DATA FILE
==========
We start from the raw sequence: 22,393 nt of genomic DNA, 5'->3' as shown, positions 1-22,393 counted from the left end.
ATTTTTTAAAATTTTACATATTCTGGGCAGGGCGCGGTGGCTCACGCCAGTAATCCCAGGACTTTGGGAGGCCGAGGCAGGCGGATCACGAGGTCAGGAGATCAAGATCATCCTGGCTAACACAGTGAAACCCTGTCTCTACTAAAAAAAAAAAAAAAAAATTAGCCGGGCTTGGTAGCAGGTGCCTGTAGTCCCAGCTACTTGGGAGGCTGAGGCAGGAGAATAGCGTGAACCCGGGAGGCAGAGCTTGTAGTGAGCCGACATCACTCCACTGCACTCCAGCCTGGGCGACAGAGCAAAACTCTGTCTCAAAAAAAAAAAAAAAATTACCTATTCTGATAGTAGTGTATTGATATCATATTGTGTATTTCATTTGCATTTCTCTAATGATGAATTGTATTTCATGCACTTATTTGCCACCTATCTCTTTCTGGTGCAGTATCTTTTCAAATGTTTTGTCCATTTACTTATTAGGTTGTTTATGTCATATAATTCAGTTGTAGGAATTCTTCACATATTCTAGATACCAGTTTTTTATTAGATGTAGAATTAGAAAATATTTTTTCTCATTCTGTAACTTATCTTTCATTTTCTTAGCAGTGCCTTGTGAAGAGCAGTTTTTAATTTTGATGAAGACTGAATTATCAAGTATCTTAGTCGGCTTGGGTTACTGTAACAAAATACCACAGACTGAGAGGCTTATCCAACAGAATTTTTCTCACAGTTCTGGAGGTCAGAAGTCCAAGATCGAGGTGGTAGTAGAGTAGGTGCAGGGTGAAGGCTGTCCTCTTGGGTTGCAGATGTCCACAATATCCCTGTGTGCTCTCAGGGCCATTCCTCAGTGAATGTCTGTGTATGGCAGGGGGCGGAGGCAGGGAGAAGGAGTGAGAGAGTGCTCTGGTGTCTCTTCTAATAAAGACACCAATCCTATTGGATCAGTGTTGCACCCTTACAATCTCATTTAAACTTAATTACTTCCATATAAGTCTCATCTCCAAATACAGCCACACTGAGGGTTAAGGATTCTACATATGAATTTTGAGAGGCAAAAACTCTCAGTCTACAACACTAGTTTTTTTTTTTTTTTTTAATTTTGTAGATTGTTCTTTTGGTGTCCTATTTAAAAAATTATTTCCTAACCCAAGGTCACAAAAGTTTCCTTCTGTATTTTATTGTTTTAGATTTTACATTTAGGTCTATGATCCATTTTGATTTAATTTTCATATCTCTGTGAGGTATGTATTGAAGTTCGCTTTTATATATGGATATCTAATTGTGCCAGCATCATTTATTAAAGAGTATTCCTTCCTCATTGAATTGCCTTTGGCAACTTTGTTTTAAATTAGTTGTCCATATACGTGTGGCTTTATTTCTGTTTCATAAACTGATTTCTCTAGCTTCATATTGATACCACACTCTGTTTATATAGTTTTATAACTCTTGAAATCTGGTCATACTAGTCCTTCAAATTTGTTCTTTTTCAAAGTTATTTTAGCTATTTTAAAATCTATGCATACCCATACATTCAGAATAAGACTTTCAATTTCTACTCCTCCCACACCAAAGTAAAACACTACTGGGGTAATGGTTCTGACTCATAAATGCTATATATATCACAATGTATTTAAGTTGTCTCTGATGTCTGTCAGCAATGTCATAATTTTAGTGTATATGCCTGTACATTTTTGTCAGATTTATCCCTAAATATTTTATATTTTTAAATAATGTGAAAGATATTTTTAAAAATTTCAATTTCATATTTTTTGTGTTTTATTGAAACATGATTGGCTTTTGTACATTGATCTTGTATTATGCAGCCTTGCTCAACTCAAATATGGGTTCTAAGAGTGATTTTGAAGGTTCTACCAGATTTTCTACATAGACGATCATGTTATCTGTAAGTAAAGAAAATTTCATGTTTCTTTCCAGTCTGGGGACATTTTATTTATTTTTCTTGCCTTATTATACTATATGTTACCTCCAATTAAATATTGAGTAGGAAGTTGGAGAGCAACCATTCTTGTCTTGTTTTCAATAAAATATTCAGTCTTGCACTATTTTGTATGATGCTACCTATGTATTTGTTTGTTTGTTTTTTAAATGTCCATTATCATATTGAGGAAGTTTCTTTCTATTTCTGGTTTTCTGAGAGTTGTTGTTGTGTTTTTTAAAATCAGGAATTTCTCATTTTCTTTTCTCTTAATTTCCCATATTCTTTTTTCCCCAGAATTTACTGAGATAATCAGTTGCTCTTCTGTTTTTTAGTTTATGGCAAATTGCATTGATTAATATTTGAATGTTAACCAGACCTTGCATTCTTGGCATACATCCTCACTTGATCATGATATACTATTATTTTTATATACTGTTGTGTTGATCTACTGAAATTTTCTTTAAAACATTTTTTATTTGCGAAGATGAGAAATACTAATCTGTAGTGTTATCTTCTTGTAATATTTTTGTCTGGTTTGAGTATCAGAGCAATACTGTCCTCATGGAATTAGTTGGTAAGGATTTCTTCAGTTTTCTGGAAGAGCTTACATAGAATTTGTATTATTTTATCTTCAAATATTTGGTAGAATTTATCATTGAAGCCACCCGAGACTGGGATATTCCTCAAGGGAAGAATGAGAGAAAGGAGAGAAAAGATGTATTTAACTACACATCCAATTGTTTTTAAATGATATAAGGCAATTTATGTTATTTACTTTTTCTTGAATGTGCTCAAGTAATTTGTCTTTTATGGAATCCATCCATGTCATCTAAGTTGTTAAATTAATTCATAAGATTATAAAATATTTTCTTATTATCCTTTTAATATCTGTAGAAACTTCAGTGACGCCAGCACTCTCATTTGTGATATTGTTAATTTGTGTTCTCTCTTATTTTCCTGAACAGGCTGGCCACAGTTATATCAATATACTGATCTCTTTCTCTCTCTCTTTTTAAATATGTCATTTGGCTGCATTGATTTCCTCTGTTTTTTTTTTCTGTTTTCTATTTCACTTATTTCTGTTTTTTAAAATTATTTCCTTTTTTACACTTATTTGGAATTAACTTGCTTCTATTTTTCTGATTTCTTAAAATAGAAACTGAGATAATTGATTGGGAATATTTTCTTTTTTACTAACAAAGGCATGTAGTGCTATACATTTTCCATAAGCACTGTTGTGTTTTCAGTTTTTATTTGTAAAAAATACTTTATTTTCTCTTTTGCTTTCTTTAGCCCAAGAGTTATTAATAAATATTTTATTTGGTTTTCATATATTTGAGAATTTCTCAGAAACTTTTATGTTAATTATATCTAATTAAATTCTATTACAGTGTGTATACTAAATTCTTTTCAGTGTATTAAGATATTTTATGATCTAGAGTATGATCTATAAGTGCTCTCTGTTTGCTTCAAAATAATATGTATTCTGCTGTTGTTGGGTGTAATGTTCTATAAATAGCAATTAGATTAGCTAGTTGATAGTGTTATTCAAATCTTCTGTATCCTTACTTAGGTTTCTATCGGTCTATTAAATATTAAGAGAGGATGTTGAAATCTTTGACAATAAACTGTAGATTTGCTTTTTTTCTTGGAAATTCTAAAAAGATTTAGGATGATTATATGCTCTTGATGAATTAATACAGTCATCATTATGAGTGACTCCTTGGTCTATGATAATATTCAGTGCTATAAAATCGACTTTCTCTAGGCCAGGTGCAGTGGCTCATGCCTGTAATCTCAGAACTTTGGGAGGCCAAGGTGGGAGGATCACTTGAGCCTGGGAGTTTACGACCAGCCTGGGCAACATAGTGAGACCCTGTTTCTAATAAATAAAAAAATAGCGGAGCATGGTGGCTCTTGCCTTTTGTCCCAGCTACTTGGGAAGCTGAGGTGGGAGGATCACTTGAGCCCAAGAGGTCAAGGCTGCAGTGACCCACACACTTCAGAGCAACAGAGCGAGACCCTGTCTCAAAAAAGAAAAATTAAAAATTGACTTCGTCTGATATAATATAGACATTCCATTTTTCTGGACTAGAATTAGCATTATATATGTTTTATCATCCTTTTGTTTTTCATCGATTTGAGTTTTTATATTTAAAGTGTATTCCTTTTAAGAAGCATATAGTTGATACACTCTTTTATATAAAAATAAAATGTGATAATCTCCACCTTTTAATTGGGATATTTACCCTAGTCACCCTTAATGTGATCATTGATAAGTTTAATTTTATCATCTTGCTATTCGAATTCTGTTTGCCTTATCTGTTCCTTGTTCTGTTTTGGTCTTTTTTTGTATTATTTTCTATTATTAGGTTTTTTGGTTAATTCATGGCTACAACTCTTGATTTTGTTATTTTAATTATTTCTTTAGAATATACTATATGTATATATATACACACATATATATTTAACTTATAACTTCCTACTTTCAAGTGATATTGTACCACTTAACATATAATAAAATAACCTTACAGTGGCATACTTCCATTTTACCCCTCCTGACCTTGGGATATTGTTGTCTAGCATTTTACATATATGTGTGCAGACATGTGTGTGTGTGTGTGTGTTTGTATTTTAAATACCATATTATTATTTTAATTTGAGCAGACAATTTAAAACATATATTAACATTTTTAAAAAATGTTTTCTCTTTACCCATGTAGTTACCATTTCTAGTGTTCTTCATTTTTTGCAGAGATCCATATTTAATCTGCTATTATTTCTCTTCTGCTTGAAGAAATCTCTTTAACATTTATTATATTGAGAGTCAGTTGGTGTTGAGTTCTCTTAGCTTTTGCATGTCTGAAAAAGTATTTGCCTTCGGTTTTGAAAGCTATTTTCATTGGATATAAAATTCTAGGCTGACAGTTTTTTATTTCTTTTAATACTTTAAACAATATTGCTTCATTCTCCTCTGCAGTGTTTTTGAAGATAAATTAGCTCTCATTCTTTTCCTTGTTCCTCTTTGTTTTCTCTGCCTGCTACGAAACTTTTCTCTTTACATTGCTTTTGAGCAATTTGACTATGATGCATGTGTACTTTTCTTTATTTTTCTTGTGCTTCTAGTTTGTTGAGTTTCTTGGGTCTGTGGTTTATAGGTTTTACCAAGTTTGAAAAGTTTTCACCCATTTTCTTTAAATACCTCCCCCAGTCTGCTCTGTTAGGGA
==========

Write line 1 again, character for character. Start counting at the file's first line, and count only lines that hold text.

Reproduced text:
We start from the raw sequence: 22,393 nt of genomic DNA, 5'->3' as shown, positions 1-22,393 counted from the left end.